How to Create a Conversational Support Strategy

How to create a conversational support strategy

For a refresher, read part one of our series on conversational support, Why Businesses Need Conversational Support Now

Creating a conversational support strategy is a lot like building a house. Before you get to work, you want to make sure you have a great team in place, along with the schedule, materials, and expertise you need to make sure the build is a success.

Along the way, you’ll discover areas for improvement. You’ll work with your team to improve on your original plan and ensure that the house you build is greater than the sum of its parts.

The same dynamic applies to developing your conversational support strategy.

When you’re putting a conversational support strategy together, you should rely on your two secret weapons — your company’s unique competitive advantage, and your company’s unique knowledge of your customers.

These two assets will serve you well in both identifying the goals of your new strategy, and achieving those goals.

In this installment of our series, we’ll go over the four crucial building blocks of building a conversational support strategy:

  1. Customer needs: Documenting what your customers expect from your business and how your conversational strategy can deliver that.
  2. Business goals: Defining your business’ goals for your customer conversations, based on their needs.
  3. Team capacity: Forecasting the experience your team can provide to your customers based on their size and bandwidth.
  4. Tech stack: Surveying where your customer and business information comes from and how you can tie those systems together to serve conversations.

Infographic showing the four steps of a conversational support strategy

After learning about the building blocks, you can put them to action with the help of our guide on personalized conversational messaging.

Building Block 1: Business Goals

Start planning your conversational support strategy by mapping out your business goals for customer conversations. Keep customers at the center of this process: offering messaging is an opportunity to make your company more customer-centric. You’ll dive even further into their needs in Building Block 2.

Here are a few questions to consider when drafting your business goals:

  • Goals: Why are you rolling out conversational support? What business needs does it address?
  • Outcomes: How do you want your customers to feel, and what do you want them to do after having a conversation with you?
  • Competition: What can you do to stand out from the pack and provide an experience competitors can’t match?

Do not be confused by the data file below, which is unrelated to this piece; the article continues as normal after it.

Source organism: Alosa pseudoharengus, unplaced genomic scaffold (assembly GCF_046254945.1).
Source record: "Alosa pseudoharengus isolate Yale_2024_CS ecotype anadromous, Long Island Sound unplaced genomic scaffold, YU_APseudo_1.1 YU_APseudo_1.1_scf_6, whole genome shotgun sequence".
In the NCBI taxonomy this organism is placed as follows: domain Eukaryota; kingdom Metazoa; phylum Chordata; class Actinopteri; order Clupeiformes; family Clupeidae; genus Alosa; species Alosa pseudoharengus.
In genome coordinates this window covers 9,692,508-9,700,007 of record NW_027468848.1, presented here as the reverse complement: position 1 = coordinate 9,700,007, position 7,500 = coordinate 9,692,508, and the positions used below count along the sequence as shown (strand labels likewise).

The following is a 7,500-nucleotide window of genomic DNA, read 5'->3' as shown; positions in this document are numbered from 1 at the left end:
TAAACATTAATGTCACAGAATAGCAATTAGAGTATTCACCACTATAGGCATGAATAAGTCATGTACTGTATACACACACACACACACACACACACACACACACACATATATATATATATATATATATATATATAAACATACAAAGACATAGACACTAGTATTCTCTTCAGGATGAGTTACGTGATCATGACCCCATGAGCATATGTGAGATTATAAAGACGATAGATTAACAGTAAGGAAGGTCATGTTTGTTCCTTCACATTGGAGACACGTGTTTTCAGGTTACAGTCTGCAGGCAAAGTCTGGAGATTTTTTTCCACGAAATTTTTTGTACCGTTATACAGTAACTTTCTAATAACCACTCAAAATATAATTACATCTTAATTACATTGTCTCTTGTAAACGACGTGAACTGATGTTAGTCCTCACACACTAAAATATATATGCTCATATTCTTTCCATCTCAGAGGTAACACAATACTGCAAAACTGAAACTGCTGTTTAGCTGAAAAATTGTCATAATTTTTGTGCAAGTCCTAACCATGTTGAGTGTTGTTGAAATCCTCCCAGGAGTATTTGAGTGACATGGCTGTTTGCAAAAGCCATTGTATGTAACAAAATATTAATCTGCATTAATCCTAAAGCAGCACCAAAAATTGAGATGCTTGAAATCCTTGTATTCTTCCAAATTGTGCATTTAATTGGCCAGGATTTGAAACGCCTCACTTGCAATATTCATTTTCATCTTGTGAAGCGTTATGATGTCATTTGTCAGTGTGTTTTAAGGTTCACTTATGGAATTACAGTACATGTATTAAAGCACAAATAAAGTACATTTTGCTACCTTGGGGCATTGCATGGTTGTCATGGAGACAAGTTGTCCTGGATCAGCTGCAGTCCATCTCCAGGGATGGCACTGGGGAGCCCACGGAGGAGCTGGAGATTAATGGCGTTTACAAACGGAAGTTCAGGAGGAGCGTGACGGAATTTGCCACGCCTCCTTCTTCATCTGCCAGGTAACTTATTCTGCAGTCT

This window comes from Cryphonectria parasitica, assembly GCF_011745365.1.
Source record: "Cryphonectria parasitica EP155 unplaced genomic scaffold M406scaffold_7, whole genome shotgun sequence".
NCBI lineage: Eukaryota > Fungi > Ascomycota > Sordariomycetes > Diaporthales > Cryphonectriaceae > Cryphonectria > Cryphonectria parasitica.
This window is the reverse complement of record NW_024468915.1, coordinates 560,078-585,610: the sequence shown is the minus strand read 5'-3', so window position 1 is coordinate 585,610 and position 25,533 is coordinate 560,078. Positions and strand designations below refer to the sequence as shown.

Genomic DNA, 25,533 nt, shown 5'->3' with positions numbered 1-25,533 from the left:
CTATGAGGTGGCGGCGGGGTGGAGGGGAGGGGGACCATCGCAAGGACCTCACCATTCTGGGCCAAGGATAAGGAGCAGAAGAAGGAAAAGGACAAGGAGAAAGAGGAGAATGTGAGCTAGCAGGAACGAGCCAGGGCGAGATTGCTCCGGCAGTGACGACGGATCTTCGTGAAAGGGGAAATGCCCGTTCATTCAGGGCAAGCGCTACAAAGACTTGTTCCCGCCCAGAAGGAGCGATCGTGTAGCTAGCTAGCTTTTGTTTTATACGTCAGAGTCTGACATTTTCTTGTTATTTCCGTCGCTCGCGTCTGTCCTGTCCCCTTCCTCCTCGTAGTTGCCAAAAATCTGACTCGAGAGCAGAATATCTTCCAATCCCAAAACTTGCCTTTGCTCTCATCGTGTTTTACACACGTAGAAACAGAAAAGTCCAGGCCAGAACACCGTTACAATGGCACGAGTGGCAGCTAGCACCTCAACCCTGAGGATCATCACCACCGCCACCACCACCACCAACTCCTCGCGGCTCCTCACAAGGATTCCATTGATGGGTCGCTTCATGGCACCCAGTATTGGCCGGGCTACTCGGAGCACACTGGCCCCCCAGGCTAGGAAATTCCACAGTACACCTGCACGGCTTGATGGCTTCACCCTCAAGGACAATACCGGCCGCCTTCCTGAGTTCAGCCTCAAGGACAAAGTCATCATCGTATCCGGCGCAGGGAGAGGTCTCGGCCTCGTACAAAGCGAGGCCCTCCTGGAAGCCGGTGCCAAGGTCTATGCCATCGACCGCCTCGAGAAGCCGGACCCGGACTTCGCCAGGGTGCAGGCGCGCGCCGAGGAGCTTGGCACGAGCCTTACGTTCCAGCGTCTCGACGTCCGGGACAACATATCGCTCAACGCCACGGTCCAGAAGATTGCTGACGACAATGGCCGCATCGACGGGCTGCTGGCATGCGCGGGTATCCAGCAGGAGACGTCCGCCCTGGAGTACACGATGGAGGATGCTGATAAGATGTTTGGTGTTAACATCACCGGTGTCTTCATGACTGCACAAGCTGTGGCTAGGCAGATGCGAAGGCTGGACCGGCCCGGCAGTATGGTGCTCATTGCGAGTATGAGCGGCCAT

Before you assemble your team, wire up your tech stack, fire up your messaging platform, and start conversations with customers, you should have both qualitative and quantitative goals in mind for what those conversations should do for your business.

Document what type of feeling you want your customer to have at the end of a conversation with your business. If you’re an e-commerce company, maybe you want your customer to come away from a conversation confident and worry-free, knowing exactly when their order will arrive. If you’re a SaaS business building APIs, you might want the developers you serve to feel like they have the documentation, support, and access they need to harness the full power of your API.

Tie these goals to hard metrics that you can track and use to determine how your conversational support strategy is functioning. Metrics like CSAT, agent reply times, and time to resolution can be great north stars to use to guide your strategy.

Building Block 2: Customer Needs

After setting your goals, start building your conversational support strategy by assessing why your customers get in touch with you, and what outcomes they’re looking for. You have those two secret weapons — what you know about your customers, and the unique benefit you have to offer them — and should use them. Here are a few things to keep in mind when building for your customers’ needs:

  • Needs: When and why do your customers want to reach you via messaging channels? What problem are they trying to solve when they contact you?
  • Behavior: How many customers do you expect to message you on a daily basis? How and when do you expect your customers to reach you?
  • Expectations: How fast do your customers expect you to reply? What do they expect you to know about them in your conversations with them?

Think of your messaging strategy as a map you’re using on a road trip. A finely detailed map will be much more useful than one that’s more high level. A great messaging strategy anticipates and answers specific questions customers might have in advance. It accounts for the type of experience a customer wants, what their prefered channels are, and the cadence of conversation a customer expects from your business.

One of your primary challenges in bringing your strategy to life will be addressing variables that are constantly in flux from CSAT, to message response time, to the number of agents you have available to serve customers that day. When you have a plan in place to guide your response and management of those variables, you’re more likely to be successful.